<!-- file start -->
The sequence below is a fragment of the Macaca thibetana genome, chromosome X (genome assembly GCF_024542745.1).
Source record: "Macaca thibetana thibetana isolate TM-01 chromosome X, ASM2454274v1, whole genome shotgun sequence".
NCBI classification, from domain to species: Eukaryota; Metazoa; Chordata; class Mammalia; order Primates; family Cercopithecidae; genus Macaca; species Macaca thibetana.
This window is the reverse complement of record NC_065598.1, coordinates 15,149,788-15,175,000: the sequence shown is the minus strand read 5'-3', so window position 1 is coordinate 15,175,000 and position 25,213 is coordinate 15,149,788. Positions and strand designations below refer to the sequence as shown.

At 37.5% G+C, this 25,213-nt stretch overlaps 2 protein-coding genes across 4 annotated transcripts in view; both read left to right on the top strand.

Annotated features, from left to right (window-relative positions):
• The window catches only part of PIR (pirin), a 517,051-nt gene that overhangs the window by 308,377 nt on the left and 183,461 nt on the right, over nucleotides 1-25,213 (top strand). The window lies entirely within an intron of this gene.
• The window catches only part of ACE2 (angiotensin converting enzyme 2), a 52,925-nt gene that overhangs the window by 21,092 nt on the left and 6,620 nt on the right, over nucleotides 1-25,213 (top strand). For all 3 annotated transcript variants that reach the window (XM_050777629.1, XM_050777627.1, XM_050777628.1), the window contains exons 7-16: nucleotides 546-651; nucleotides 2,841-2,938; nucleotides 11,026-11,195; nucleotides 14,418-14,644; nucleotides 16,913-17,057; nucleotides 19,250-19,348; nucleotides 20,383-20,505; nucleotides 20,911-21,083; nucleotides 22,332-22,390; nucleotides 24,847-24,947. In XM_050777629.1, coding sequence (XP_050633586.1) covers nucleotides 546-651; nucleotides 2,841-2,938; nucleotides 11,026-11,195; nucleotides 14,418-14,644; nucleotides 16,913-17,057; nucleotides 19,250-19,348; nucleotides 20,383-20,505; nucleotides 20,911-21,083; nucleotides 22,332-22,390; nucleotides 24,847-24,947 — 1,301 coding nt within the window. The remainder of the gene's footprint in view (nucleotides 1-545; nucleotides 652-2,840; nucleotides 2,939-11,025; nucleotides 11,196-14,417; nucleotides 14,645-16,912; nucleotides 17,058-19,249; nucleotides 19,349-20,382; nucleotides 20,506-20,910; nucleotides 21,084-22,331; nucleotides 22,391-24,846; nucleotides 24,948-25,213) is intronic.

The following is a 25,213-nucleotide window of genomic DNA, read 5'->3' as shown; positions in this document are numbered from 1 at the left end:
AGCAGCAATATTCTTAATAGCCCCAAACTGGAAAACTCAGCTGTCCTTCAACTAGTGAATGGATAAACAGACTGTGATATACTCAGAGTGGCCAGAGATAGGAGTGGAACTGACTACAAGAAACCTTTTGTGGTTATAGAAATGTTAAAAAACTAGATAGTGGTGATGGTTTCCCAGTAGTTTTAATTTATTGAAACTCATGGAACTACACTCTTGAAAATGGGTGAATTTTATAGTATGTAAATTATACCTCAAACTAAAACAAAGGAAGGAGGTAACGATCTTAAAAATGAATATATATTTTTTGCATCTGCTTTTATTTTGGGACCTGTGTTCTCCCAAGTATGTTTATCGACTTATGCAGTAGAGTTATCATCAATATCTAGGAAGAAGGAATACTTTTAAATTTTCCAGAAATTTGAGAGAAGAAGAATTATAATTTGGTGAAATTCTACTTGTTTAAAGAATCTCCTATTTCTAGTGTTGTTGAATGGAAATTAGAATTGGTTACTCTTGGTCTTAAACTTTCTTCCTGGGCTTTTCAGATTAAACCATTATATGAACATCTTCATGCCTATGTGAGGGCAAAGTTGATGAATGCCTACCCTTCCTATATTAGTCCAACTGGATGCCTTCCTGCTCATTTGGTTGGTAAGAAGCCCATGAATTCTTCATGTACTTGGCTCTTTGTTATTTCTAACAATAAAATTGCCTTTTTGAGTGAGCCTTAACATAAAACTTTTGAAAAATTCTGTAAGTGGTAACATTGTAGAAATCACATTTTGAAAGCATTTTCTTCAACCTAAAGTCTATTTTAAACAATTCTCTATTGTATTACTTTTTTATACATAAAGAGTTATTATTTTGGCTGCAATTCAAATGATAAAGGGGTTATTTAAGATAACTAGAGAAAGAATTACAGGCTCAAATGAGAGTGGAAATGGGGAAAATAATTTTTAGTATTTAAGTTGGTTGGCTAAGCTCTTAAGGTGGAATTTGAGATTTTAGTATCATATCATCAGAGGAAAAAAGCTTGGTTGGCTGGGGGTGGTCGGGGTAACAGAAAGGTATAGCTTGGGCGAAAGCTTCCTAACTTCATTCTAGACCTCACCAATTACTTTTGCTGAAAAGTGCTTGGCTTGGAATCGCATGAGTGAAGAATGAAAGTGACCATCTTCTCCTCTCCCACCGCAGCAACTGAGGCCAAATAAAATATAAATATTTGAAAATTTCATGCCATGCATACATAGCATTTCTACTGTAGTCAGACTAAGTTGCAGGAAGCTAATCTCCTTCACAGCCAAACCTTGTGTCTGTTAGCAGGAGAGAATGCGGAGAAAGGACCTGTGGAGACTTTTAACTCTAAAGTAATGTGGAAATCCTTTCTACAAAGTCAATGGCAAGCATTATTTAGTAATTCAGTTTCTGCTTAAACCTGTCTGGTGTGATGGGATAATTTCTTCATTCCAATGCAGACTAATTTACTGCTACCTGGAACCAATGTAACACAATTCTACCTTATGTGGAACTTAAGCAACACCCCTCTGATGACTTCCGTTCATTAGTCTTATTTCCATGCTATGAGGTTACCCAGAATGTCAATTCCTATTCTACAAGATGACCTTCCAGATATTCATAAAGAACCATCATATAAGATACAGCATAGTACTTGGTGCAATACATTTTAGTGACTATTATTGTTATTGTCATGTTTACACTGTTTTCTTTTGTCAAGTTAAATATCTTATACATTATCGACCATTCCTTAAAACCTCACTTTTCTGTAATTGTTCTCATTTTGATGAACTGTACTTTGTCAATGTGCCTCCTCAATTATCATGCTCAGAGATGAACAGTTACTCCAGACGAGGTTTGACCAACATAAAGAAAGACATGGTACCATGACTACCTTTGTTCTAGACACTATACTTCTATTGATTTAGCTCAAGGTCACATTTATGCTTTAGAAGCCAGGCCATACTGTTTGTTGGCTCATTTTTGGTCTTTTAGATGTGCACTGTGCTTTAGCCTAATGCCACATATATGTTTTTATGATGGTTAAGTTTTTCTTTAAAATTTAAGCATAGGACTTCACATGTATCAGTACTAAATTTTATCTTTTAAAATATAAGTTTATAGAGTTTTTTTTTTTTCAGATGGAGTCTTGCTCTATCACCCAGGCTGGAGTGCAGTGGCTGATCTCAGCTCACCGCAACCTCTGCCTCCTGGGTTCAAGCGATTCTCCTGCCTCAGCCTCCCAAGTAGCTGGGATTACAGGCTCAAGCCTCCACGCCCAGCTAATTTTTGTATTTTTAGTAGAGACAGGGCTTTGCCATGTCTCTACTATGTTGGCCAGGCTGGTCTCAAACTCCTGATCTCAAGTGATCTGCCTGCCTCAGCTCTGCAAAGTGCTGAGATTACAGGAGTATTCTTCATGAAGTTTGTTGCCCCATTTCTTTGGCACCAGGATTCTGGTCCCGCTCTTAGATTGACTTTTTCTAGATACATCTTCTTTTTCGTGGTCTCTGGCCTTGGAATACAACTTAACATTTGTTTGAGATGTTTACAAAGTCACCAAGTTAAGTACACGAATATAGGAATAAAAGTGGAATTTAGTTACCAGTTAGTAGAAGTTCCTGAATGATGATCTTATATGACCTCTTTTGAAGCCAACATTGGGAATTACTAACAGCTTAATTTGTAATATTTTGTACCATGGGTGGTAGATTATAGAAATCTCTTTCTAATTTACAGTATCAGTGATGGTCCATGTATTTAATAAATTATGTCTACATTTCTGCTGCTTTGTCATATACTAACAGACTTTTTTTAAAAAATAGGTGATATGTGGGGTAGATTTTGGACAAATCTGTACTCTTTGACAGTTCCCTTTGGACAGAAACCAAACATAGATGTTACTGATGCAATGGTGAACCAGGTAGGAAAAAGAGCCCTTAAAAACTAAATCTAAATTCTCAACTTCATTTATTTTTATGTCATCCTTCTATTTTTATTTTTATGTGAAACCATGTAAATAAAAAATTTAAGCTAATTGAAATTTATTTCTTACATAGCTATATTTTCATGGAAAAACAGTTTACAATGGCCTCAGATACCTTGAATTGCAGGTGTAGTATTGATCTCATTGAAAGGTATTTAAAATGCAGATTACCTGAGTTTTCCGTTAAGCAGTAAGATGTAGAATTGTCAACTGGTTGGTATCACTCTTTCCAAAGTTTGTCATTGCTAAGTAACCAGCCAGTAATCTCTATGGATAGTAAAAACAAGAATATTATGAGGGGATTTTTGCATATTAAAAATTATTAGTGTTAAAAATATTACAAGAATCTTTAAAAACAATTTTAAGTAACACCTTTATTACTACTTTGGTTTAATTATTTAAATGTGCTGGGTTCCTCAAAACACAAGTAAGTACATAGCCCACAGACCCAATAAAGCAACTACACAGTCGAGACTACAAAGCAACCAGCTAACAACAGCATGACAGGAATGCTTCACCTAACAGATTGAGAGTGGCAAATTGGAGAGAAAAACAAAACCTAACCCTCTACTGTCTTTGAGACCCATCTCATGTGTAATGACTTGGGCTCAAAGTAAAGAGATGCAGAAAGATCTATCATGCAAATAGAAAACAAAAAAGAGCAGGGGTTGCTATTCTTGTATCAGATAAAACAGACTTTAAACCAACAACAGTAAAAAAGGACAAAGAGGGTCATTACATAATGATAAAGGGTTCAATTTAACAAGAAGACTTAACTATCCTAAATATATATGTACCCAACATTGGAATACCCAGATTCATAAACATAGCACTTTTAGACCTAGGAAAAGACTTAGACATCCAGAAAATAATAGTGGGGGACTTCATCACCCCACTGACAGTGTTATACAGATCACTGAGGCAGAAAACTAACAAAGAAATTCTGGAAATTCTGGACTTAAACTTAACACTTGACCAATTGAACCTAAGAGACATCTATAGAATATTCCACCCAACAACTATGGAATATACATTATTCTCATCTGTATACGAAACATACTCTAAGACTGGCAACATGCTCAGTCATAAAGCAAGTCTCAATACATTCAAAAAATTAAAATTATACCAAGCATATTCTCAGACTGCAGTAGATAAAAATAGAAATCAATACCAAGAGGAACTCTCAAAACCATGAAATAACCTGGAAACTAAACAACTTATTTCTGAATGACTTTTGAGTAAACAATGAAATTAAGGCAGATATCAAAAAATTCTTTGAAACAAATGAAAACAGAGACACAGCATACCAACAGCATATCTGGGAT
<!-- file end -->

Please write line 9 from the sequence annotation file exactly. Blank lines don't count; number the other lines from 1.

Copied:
The following is a 25,213-nucleotide window of genomic DNA, read 5'->3' as shown; positions in this document are numbered from 1 at the left end: